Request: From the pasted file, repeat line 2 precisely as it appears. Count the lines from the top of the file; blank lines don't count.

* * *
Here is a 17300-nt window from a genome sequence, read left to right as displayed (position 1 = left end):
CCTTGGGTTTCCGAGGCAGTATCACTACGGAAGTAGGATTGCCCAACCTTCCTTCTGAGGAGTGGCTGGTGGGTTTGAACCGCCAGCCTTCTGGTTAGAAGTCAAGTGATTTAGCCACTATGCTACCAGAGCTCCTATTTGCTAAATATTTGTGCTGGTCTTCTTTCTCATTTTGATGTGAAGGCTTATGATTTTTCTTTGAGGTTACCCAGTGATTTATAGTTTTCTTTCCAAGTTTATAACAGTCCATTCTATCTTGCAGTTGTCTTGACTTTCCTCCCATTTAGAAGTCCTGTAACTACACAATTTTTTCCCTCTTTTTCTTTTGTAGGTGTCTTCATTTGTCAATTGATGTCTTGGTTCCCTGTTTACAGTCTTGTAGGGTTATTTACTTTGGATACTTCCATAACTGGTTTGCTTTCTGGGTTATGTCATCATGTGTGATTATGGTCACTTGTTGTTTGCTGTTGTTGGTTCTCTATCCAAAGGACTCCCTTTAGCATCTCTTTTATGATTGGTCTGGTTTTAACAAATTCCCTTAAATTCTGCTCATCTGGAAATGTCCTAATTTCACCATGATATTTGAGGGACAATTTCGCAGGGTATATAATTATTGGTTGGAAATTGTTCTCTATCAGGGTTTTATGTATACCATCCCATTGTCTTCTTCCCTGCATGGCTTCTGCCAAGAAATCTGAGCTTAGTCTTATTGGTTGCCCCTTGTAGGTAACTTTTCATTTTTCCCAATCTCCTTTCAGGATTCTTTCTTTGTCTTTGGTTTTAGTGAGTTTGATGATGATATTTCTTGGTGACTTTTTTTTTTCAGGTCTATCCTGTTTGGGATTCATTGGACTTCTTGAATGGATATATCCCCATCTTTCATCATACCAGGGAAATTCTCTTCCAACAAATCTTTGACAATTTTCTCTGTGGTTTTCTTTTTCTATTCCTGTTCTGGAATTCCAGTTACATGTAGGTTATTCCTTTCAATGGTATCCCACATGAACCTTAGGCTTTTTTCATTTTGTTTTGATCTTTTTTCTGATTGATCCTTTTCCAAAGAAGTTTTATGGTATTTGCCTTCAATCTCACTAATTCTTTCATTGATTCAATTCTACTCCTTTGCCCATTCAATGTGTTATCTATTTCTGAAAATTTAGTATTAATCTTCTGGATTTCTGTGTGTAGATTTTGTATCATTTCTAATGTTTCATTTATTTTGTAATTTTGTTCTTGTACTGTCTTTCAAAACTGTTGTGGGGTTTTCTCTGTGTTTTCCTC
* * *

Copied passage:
CCTTGGGTTTCCGAGGCAGTATCACTACGGAAGTAGGATTGCCCAACCTTCCTTCTGAGGAGTGGCTGGTGGGTTTGAACCGCCAGCCTTCTGGTTAGAAGTCAAGTGATTTAGCCACTATGCTACCAGAGCTCCTATTTGCTAAATATTTGTGCTGGTCTTCTTTCTCATTTTGATGTGAAGGCTTATGATTTTTCTTTGAGGTTACCCAGTGATTTATAGTTTTCTTTCCAAGTTTATAACAGTCCATTCTATCTTGCAGTTGTCTTGACTTTCCTCCCATTTAGAAGTCCTGTAACTACACAATTTTTTCCCTCTTTTTCTTTTGTAGGTGTCTTCATTTGTCAATTGATGTCTTGGTTCCCTGTTTACAGTCTTGTAGGGTTATTTACTTTGGATACTTCCATAACTGGTTTGCTTTCTGGGTTATGTCATCATGTGTGATTATGGTCACTTGTTGTTTGCTGTTGTTGGTTCTCTATCCAAAGGACTCCCTTTAGCATCTCTTTTATGATTGGTCTGGTTTTAACAAATTCCCTTAAATTCTGCTCATCTGGAAATGTCCTAATTTCACCATGATATTTGAGGGACAATTTCGCAGGGTATATAATTATTGGTTGGAAATTGTTCTCTATCAGGGTTTTATGTATACCATCCCATTGTCTTCTTCCCTGCATGGCTTCTGCCAAGAAATCTGAGCTTAGTCTTATTGGTTGCCCCTTGTAGGTAACTTTTCATTTTTCCCAATCTCCTTTCAGGATTCTTTCTTTGTCTTTGGTTTTAGTGAGTTTGATGATGATATTTCTTGGTGACTTTTTTTTTTCAGGTCTATCCTGTTTGGGATTCATTGGACTTCTTGAATGGATATATCCCCATCTTTCATCATACCAGGGAAATTCTCTTCCAACAAATCTTTGACAATTTTCTCTGTGGTTTTCTTTTTCTATTCCTGTTCTGGAATTCCAGTTACATGTAGGTTATTCCTTTCAATGGTATCCCACATGAACCTTAGGCTTTTTTCATTTTGTTTTGATCTTTTTTCTGATTGATCCTTTTCCAAAGAAGTTTTATGGTATTTGCCTTCAATCTCACTAATTCTTTCATTGATTCAATTCTACTCCTTTGCCCATTCAATGTGTTATCTATTTCTGAAAATTTAGTATTAATCTTCTGGATTTCTGTGTGTAGATTTTGTATCATTTCTAATGTTTCATTTATTTTGTAATTTTGTTCTTGTACTGTCTTTCAAAACTGTTGTGGGGTTTTCTCTGTGTTTTCCTC